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Australia's unified comms market worth $485 million

Australia's unified comms market worth $485 million

Report finds 45 per cent of CIOs and IT managers prefer to purchase directly from vendors

Interest in unified communication (UC) has leapt over the past 12 months and is expected to continue to rise as interest in new communications applications increases, according to a new report.

According to Frost and Sullivan's The Australia Unified Communications Report 2008, the overall Australian UC market grew by 31 per cent in 2007 and was valued at $484.7 million. Financial services and professional services organisations, such as legal firms, were leading the way in terms of UC interest, analyst, Audrey William, said.

UC technologies proving most compelling to CIOs included presence, conferencing and collaboration capabilities. However, email and telephony were the main areas of spending on UC applications during 2007, with email accounting for 18.5 per cent and telephony at 67.2 per cent of market opportunity.

This is expected to shift as growth in applications such as presence, conferencing, collaboration and mobility take pace in the market, William said. The move towards IP telephony has driven UC because some organisations want to experiment with other types of applications, she explained.

"There's not going to be an immediate uptake of UC as a whole - it doesn't mean that if you deploy IP telephony you would want all the UC applications. Companies are held back due to budget constraints and the exercise might take a few years down the line," William said.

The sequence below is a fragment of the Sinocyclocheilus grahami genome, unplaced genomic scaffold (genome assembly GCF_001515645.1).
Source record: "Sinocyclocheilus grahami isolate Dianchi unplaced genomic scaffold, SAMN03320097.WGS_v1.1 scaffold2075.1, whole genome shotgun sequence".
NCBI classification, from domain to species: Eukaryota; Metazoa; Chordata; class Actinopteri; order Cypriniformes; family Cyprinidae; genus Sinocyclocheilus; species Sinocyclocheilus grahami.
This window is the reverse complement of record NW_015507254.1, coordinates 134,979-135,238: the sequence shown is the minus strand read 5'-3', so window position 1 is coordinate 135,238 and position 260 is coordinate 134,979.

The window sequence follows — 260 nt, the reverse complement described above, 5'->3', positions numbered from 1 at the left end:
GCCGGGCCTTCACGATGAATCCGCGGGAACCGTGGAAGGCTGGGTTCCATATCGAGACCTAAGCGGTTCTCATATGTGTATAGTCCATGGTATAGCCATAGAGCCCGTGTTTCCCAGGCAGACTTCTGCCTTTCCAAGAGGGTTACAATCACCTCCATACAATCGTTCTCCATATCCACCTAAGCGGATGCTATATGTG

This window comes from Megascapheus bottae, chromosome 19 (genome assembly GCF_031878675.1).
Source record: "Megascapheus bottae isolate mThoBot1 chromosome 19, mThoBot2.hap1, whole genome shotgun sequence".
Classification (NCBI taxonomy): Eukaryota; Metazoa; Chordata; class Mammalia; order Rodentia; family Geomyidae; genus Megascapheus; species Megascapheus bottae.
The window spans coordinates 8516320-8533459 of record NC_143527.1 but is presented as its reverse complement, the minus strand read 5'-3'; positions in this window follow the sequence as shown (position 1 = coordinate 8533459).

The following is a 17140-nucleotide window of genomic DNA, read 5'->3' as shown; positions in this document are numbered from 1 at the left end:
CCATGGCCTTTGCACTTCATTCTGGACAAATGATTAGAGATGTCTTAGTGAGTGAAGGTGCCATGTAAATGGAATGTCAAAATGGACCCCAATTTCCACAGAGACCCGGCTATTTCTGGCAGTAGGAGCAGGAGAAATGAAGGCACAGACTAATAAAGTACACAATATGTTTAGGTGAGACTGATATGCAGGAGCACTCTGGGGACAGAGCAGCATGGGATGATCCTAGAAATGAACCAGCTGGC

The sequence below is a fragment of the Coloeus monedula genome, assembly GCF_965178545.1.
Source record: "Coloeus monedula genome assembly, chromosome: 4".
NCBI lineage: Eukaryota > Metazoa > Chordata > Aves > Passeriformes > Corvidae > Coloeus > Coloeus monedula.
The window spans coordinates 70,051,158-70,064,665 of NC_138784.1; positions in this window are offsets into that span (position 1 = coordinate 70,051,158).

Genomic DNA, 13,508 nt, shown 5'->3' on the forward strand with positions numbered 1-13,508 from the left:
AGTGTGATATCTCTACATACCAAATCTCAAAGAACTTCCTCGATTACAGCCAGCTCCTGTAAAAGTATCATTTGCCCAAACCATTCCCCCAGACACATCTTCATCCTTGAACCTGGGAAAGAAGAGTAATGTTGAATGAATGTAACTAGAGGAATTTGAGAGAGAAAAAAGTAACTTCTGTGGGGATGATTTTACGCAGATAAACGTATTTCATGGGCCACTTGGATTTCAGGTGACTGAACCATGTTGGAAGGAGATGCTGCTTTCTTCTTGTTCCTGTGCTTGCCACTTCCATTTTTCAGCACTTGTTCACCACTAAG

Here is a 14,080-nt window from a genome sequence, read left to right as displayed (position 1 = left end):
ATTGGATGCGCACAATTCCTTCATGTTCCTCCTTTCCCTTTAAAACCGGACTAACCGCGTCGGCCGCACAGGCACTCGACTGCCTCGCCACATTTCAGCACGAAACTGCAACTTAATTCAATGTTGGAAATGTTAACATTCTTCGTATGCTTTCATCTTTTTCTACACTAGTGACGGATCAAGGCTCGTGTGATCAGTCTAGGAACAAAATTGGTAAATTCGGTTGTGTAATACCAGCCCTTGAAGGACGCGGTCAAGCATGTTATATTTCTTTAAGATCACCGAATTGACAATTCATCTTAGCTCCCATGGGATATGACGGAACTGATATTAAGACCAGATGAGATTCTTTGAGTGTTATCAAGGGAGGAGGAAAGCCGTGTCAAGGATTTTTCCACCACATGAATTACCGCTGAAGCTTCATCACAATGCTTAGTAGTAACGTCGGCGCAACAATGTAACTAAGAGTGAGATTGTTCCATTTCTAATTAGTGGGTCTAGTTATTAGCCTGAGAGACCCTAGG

Vendors and the channel will also face challenges around proving return on investment and understanding integration across voice and desktop.

"There will also be a skills shortage in that space, because as these channels get trained, the skills become so specialised around understanding integration from so many different points," she said.

The report also found 45 per cent of CIOs and IT managers wanted more vendor involvement when it comes to purchasing UC solutions. Despite this, the channel still plays an important role in integration, William said.

"The channel will still play an important role for UC implementation, but CIOs would like to see direct vendor participation as well because UC exercises can get very complex," she said. "Vendor participation and discussions will steer that to a bigger win."

According to William, the request for vendor participation was predominantly strong among government departments and within healthcare. Seventy per cent of CIOs polled also preferred to work with a single vendor.


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